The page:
US 5450187 A
A printer for printing on envelopes. The envelope is fed into the printer bottom edge first, the flap is opened with the glue side of the flap opposite the developing and fusing stations in the printer. This arrangement allows printing of addresses on the envelope body and flap, and also avoids contaminating the fuser and developing stations with glue.
1. A xerographic printer for printing on an envelope having a body and a flap, the inside surface of the flap having an area covered with a layer of glue, comprising:
transporter means for supplying the envelope into and through said printer bottom edge first,
means for opening the flap of the envelope so that the flap and the body of the envelope are in the same plane,
means for applying toner to said envelope,
a fuser for fusing said toner to said envelope, and
means for transporting the envelope past the means for applying toner and the fuser to apply and fuse toner to the body of the envelope and to the outside surface of said flap opposite that containing the layer of glue.
2. A method of using a xerographic printer to print on an envelope having a body and a flap, the inside surface of the flap having an area covered with a layer of glue, comprising the steps of:
opening the flap of the envelope so that the flap and the body of the envelope are in the same plane,
supplying the envelope into and through said printer bottom edge first,
applying toner to said envelope,
fusing said toner to said envelope, and
transporting the envelope past the means for applying toner and the fuser to apply and fuse toner to the body of the envelope and to the outside surface of said flap opposite that containing the layer of glue.
A method for enabling xerographic printing on envelopes, and more specifically for providing apparatus for envelopes to pass through the xerographic engine long edge first, flap trailing and with the glue side of the flap away from the photoreceptor.
It is well known that addresses can be printed on business size envelopes in xerographic printers, see U.S. Pat. Nos. 4,397,542, 5,069,434 and 5,099,633. The envelope is transported through the printer longitudinally, short edge first, so that the paper path nips, normally designed to handle 81/2 by 11 inch paper sheets, in the case of #10 business envelopes will always be in contact with the 4 by 91/2 inch envelope.
One problem associated with this process is that the flap adhesive may melt during the xerographic processing or be activated by moisture driven out of the paper, either sealing the envelope or contaminating the machine. This has been solved to some degree, see U.S. Pat. No. 4,898,323, by providing a high temperature adhesive. However, in the case where the envelope has a flap, the better solution to the contamination problem is to keep the flap closed.
Another problem associated with this arrangement is that the envelope is not perfectly symmetrical in construction from the top surface to the bottom and corner to corner. Furthermore, the envelope is processed through fuser roll nips that are balanced for minimizing the wrinkling of paper, and therefore are not balanced for minimizing the wrinkling of envelopes, and a certain amount of wrinkling of the envelope usually results as it passes through the roller nip of the roller fuser rolls. Also, an envelope may contain as many as four layers of paper from one side to the other which may result in an area on the envelope where the toner does not transfer properly.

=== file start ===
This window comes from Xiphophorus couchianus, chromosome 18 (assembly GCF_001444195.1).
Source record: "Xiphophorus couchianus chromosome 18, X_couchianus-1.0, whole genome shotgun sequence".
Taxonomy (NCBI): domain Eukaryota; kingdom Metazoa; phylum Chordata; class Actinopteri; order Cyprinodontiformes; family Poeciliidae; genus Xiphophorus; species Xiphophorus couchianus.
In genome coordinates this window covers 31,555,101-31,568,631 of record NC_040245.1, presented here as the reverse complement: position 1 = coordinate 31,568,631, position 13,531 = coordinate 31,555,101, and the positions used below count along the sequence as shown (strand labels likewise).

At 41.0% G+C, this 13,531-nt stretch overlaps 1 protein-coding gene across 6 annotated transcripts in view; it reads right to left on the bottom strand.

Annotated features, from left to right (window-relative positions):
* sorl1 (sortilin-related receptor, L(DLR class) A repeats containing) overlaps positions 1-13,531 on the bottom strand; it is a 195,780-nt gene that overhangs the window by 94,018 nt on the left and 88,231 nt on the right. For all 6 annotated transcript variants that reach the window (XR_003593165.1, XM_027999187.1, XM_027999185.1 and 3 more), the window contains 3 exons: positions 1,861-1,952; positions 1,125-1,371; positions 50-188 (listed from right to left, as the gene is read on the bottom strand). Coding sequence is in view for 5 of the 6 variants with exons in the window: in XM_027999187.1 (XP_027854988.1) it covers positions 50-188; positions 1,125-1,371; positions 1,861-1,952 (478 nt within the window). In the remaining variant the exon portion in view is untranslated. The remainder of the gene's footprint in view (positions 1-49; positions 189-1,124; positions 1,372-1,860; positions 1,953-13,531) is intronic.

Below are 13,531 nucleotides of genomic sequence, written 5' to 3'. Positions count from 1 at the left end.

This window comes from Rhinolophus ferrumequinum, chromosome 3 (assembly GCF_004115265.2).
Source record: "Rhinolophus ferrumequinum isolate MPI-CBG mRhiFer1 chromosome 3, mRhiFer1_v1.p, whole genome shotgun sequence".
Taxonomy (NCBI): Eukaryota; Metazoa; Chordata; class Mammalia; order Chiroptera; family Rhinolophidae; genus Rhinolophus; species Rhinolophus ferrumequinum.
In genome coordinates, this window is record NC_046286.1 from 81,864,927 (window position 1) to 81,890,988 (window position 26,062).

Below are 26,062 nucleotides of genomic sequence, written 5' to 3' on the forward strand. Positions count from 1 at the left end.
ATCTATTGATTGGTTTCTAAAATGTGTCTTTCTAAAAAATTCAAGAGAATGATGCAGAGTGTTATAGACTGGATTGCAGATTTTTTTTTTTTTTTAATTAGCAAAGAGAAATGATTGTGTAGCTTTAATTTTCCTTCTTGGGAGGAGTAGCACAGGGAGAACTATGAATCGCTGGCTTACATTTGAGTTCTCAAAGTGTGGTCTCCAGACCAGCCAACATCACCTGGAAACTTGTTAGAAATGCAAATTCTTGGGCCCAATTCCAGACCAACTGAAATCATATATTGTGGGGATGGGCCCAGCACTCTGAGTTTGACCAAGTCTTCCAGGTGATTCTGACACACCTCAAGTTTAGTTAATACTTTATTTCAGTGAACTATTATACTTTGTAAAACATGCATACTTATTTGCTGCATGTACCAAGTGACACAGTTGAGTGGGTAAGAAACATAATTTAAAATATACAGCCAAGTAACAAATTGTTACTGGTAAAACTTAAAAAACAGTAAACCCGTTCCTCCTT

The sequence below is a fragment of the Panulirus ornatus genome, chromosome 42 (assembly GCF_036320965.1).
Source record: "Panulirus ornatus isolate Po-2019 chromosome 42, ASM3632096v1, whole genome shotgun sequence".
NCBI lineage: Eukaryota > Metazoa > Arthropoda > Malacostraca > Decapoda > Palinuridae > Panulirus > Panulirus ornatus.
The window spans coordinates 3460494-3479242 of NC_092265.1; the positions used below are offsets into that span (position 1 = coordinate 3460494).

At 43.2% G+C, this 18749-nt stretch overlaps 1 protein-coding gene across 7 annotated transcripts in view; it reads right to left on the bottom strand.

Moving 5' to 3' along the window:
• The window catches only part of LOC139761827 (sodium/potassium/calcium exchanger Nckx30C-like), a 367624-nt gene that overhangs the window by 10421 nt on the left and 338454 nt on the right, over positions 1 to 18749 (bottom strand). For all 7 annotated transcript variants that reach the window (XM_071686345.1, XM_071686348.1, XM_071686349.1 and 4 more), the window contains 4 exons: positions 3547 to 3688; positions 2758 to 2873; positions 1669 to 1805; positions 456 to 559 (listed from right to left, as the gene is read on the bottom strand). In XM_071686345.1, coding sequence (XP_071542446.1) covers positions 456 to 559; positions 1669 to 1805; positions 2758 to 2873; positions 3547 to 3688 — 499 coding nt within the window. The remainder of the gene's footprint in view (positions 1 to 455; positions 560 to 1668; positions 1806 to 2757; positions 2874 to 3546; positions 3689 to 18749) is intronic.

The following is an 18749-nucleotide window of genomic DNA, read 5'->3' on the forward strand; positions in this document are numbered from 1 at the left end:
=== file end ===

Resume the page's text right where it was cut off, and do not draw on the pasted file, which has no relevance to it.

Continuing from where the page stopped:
There is thus a need in the industry for a printer process that will produce quality printing on envelopes at a high throughput rate.
This invention increases the throughput, prevents wrinkling and aids toner transfer by transporting the envelope through the printer long edge first, flap open and trailing and with the glue side of the flap away from the photoreceptor.
Throughput rate can be increased without changing the engine process speed since the envelope with the flap open is still about three inches shorter than the length of the envelope, so that the envelopes can be packed closer together as they are transported through the printer. However, with the flap open, the overall length of the envelope is still more than six inches, so that the nips do not have to be spaced much closer than would be normal for 81/2 inch sheets of paper. Wrinkling is minimized since the envelope is more symmetrically balanced for reducing wrinkles when proceeding long edge first through the machine, has a much shorter distance to travel in the nip, and has one less layer of paper with the flap open. There are fewer toner drop outs since there is a maximum of three layers of paper in an opened envelope. Finally, machine contamination with the flap open can be reduced to a tolerable degree by choosing the proper adhesive.
Other advantages are that, after printing, the envelopes are open and ready for stuffing, and that print can easily be placed on the flap of the envelope for the return address without requiring a second pass through the printer, which results in less cost and less likelihood of increasing wrinkling further.
FIG. 1 is a detailed cross section of the printer.
FIG. 2 is a top view of the vacuum transport.
FIG. 3 is a blow-up of the additional rollers for use with envelopes.
FIG. 4 is a block diagram of an envelope flap opener.